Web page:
The son of reggae legend Bob Marley is looking to open a medical marijuana dispensary in Montclair, partnering with Lightshade, a Colorado-based dispensary.
The application by Rohan Marley and Lightshade could be one of several granted by the state. It was recently announced that five cultivation, four vertically integrated and 15 retail dispensary licenses would granted.
Opening a medical marijuana dispensary was made easier in May, even as efforts to legalize recreational marijuana stalled in the state Legislature. The legalization question will be put to voters in November 2020.
If the application is approved, Marley would help with marketing efforts and help with hiring for the Montclair dispensary. Marley’s roots in New Jersey and Essex County run deep. He raised his five children in South Orange.
“In Jamaica, my family has long been advocating about the medicinal benefits of marijuana and its many pathways to treatment well before its medical and recreational legalization into the U.S.,” Rohan Marley said in a press release.
Bob Marley, who died in 1981, was a devoted adherent of Rastafarianism, a religion that regards cannabis as spiritually important.
New Jersey is Expected to Have the Highest Patient Per Capita Ratios
John Zidziunas, a Montclair-based labor and employment attorney who is part of the company’s venture partnership, said New Jersey is expected to have the highest patient per capita ratios.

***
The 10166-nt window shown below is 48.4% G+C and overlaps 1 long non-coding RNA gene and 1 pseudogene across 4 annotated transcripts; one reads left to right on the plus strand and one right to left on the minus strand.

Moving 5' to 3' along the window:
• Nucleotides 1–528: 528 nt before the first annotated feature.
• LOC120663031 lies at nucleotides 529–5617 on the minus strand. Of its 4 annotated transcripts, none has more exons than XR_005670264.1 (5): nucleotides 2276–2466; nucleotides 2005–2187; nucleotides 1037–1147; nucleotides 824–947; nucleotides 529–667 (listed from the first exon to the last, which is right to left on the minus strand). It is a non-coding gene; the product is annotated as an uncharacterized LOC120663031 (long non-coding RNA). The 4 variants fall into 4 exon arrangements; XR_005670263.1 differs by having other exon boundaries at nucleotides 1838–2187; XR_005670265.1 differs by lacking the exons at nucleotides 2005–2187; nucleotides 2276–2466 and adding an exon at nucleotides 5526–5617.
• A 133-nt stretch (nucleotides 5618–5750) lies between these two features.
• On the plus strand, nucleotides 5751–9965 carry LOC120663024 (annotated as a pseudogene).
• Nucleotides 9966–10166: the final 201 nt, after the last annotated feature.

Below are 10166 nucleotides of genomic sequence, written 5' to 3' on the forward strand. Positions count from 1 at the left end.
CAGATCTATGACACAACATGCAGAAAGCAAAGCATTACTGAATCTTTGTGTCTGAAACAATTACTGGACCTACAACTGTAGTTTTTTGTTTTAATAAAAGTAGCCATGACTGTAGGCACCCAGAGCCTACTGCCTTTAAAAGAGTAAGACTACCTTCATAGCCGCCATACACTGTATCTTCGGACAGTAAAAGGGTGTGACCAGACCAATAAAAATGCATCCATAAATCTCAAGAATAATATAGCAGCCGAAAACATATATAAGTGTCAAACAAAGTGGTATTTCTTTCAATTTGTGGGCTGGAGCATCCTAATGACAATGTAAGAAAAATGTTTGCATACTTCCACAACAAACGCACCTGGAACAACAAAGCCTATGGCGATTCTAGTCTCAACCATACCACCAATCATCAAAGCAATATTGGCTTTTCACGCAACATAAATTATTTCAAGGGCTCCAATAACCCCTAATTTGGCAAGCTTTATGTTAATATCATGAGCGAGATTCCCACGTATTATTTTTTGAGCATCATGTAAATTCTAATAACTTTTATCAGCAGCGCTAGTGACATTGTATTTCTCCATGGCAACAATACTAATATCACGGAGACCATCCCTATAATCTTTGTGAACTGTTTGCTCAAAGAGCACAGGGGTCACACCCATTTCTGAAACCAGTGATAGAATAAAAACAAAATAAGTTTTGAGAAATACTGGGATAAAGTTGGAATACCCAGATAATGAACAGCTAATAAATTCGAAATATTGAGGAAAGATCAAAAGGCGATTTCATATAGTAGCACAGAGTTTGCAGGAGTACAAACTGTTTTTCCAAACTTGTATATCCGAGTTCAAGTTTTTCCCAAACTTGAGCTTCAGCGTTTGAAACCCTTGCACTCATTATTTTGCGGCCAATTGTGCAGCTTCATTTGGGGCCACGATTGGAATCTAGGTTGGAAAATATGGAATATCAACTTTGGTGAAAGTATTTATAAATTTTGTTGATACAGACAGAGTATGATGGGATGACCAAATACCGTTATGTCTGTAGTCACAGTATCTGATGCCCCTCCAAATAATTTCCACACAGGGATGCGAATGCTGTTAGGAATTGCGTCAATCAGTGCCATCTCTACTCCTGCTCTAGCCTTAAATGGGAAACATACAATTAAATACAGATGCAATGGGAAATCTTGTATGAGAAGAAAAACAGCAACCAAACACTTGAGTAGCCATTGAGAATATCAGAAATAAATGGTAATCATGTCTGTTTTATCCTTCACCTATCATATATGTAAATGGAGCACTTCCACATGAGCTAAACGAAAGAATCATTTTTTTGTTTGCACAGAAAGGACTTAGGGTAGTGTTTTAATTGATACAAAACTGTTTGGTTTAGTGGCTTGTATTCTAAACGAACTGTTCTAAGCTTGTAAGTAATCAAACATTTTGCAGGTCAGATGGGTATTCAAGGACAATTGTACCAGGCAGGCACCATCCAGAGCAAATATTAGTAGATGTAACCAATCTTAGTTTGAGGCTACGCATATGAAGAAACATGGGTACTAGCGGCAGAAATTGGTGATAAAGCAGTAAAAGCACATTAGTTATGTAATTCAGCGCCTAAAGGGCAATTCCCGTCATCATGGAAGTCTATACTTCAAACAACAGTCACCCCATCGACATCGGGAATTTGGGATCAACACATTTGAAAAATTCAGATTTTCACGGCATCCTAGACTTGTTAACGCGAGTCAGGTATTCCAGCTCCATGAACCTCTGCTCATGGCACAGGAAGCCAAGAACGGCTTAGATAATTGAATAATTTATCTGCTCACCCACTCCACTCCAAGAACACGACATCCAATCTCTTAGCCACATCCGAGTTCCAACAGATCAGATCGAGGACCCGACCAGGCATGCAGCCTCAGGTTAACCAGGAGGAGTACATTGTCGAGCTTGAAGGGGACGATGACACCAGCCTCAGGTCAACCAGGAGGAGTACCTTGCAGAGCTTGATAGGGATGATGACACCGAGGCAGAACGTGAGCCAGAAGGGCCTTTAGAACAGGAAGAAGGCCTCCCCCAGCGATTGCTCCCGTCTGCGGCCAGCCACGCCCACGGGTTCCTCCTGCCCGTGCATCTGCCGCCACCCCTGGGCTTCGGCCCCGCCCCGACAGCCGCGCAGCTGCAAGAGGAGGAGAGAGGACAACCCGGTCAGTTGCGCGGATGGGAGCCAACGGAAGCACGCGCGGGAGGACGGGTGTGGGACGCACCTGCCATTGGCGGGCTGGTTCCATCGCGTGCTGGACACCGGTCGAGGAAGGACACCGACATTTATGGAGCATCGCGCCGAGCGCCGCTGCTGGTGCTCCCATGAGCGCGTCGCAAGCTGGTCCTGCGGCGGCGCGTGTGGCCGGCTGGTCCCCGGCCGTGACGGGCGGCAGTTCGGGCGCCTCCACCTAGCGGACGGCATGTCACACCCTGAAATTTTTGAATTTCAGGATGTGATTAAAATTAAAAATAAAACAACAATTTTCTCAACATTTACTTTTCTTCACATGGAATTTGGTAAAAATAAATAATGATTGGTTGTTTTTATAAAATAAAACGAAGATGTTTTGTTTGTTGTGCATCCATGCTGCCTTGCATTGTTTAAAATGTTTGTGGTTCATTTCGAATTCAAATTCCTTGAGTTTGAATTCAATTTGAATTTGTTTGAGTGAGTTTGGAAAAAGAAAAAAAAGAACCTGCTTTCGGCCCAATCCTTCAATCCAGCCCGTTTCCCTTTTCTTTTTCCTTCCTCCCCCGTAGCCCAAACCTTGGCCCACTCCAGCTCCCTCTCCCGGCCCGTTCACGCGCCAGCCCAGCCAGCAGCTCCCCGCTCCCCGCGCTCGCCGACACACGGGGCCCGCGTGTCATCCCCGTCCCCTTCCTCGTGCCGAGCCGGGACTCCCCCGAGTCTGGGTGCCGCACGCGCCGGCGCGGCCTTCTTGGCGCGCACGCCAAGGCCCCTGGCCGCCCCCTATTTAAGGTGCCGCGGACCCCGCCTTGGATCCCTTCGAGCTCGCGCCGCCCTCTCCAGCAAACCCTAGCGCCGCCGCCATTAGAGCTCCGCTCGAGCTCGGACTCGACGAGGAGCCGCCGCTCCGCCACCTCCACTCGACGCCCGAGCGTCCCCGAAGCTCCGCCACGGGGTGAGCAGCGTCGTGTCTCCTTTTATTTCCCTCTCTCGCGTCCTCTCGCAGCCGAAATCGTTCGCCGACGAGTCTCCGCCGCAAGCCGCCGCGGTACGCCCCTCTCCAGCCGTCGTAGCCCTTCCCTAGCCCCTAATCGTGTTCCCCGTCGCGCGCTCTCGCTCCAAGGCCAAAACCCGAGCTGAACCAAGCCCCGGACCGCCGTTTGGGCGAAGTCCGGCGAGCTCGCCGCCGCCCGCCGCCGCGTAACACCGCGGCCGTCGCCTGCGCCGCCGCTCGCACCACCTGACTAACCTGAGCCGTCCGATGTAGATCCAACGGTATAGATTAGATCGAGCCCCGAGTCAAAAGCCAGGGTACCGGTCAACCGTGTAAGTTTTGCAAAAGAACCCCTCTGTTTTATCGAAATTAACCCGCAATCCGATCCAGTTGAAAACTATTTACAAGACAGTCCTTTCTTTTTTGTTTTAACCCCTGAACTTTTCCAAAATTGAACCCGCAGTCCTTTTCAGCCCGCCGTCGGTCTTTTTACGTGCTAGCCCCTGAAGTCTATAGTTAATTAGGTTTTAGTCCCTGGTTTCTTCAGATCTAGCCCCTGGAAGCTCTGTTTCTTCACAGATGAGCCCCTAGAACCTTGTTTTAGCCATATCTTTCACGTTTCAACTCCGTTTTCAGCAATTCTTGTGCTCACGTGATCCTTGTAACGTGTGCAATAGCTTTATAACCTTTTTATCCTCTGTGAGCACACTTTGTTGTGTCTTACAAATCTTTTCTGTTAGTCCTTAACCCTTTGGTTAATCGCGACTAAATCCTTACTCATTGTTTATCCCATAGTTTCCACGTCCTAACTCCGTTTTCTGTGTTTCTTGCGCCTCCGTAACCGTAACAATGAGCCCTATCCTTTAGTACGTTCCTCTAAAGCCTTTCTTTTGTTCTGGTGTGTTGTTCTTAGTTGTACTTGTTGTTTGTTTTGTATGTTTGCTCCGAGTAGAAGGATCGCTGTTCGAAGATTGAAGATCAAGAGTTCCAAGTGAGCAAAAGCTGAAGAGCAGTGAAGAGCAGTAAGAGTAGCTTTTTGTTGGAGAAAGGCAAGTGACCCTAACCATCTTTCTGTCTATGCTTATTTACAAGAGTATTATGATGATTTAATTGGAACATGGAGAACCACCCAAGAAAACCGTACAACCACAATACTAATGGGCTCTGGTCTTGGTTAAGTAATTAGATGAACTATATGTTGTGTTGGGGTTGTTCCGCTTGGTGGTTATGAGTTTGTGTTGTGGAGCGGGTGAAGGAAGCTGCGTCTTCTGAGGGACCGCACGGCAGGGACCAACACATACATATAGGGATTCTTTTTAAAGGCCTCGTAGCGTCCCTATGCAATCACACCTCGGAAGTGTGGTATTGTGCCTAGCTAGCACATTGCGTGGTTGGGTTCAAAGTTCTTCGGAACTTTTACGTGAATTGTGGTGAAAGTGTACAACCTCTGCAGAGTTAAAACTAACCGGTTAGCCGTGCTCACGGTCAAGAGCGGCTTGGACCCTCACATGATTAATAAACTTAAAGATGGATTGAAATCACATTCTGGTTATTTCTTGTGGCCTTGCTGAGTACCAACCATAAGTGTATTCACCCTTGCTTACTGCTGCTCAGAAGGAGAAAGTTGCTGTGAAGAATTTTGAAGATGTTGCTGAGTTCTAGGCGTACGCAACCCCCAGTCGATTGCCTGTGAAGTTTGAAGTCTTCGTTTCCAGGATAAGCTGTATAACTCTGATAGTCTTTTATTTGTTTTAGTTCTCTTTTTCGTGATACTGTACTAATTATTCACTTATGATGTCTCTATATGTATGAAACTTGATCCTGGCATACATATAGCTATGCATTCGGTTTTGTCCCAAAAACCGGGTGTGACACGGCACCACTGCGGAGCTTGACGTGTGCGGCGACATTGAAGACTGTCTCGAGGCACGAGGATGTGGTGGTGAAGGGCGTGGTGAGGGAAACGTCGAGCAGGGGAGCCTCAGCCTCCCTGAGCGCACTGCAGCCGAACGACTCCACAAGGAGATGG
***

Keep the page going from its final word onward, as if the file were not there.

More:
“Industry experts are looking east, not west, when it comes to expansion opportunities, and many are anxious to see how this plays out with legislation,” Zidziunas said. “Most believe it is inevitable New Jersey joins the list of legal recreational states.”
Marley and Lightshade have joined in a venture partnership with Dr. Anthony Caggiano, a retired OB-GYN, Erik Caggiano, a cannabis manufacturing facilities manager and Zidziunas. There is also a medical advisory board with three doctors and two nurses — Dr. James Orsini, Dr. Stephen Grober, Dr. Constantine Walmsly and nurses Norma Feliciano and Dawn Wohlgemuth.
Caggiano said marijuana should be considered an exit-way drug, not a gateway drug.
“I am pleased with New Jersey’s progress and recognition of marijuana as an alternative treatment to heroin and answer to New Jersey’s opioid crisis,” Caggiano said. “More in-depth studies need to be conducted to give the public the information they need to feel confident about cannabis’ positive effects.”